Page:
An AVF is an abnormal connection between an artery and a vein. The classification of AVF is based on the etiology. Primarily AVF are traumatic or iatrogenic however a small number may be spontaneous when an aneurysm erodes into an adjacent vein. Congenital AVF occurs in isolation or as a part of a complex arteriovenous (AV) malformation. Congenital AVF in the upper and lower limbs will manifest with the same symptoms such as edema, hypertrophy, cardiac changes, and cardiovascular changes. [1] Endovascular and open surgical techniques have been used individually or in combination for the treatment of the same [2] Traumatic AVF are those fistulae caused by blunt or penetrating trauma, they are not iatrogenic. Majority of traumatic AVFs are caused by stab injuries while the rest are secondary to gunshot injuries and blunt trauma. While the upper and lower limb AVF have an equal preponderance of 20%, intrathoracic and intra-abdominal AVF account for only 4% of the total. [3] An increase in the number of iatrogenic AVF is attributed to the rising number of interventional procedures being performed, however, the natural history is relatively benign with 38%-81% closing spontaneously. [4] Lower limbs account for majority of the fistulae with the femoral artery accounting for 12%-30% of the AVF while the carotid and subclavian arteries account for 4%-25%. [5] Although two-third of the patients are diagnosed within a week of injury, the rest of the patients are diagnosed later (weeks or months) causing them to have an increased risk of developing complications like arterial and venous dilation proximal to the fistula, leg edema, and ulceration. Serious complications such as fistula rupture, neuropathy, distal embolus, and thrombosis are seen commonly. Long standing fistulas can cause cardiac overload and lead to cardiac failure and endocarditis [6] Although digital subtraction arteriography (DSA) is considered the gold standard, duplex scans, computed tomographic angiography (CTA), and magnetic resonance imaging provide faster and quicker diagnosis. [6] However, Duplex scans have a low sensitivity for correctable defects like intimal flaps compared to conventional angiography or CTA. [7] CTA allows for a rapid, accurate and operator independent information, however the volume of contrast required is a limiting factor. Digital subtraction angiography features for an AVF includes early venous filling and failure of the distal vessels to opacify. An excellent alternative to conventional angiography is the use of DSA with carbon dioxide, especially in those with a history of contrast reactions and chronic renal failure. [8] All post-traumatic fistulas should repaired at the earliest thereby preventing complications such as hemorrhage and pseudoaneurysms. [9],[10] The aim of the treatment is the closure of the AVF, with preservation of patency of the main vessels. Treatment is based on the principle of isolating and disrupting the abnormal communication between the artery and the vein. Options include surgery, endovascular stenting, and embolization. Various factors need to be taken into account before selecting the modality of management like the size and type of AV communication, the region distal to the fistula and the effect of embolization through the AVF. Embolization is preferred when treating a complex AVF with multiple feeding and draining vessels while endovascular stenting is used in regions where access is difficult as in solid organ AVFs. [11] A study by Hughes and Jahnke in 1958 stressed the importance of repairing the vein, especially in the lower limbs. They also noted that it was possible in most cases to repair the laceration in the artery or to perform the end-to-end anastomosis. [12] AVF can be safely treated endovascularly, either by embolization or stent grafting. The aim of treatment is to definitively close the direct communication between the artery and vein. The anatomy and an understanding of the functional outcome demanded will determine the best technique and approach. An incomplete treatment resulting in failure to occlude the site of direct arteriovenous communication will lead to recurrence with a more complex architecture that is more devastating, troublesome, and challenging to treat. It is necessary that the initial treatment is carefully planned and executed for a successful and good result.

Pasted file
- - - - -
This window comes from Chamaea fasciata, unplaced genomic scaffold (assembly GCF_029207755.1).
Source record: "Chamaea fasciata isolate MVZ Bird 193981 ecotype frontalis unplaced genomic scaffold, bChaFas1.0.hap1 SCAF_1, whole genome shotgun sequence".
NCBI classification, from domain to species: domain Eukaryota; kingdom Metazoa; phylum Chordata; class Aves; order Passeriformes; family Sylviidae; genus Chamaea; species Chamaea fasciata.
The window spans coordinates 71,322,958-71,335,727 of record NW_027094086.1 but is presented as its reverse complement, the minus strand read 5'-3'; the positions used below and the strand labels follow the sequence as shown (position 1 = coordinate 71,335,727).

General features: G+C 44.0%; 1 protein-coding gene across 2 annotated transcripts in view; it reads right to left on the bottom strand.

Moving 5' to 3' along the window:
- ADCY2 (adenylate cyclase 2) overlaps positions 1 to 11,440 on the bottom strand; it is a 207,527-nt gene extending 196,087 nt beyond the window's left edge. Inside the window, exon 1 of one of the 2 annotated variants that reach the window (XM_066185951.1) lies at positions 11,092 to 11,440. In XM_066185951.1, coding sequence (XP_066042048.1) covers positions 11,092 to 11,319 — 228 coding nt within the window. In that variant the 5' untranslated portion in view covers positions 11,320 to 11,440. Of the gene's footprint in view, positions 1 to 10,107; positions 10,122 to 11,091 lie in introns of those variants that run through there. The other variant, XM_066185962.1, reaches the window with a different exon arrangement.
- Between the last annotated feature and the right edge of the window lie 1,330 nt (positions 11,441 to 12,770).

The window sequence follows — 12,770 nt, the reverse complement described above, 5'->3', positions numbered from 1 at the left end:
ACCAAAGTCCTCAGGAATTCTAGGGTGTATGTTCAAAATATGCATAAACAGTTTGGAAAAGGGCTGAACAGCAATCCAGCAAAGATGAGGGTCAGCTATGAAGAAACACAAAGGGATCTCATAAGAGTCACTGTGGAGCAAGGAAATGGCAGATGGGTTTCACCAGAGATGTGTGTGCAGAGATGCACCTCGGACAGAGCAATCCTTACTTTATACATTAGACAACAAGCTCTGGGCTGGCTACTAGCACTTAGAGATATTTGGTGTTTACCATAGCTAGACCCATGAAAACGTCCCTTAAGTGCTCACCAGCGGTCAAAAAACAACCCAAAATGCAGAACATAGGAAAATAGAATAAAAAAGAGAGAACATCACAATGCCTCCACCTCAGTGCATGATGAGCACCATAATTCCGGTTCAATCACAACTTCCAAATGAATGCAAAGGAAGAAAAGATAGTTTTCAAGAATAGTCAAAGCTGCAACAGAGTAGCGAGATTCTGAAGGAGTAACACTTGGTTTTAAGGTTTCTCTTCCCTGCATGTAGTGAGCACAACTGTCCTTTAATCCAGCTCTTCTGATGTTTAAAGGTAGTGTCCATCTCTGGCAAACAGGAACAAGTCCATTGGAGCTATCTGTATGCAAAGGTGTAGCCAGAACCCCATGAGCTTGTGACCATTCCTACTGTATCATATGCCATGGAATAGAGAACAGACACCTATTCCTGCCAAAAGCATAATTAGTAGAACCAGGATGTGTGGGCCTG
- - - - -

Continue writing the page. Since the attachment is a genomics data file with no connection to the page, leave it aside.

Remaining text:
Conclusion



A thorough history and clinical examination is of prime importance in any patient present with a swelling at the extremities and also in those patients who present with trauma, the possibility of an AVF must be kept as a differential. Further investigations will provide further information thereby aiding in the management. Treatment options have to be tailored according to the patient. More time should be spent on critically evaluating the patient and the lesion which may help us in treating our patient efficiently and in the best possible way.

Financial support and sponsorship

Nil.

Conflicts of interest

There are no conflicts of interest.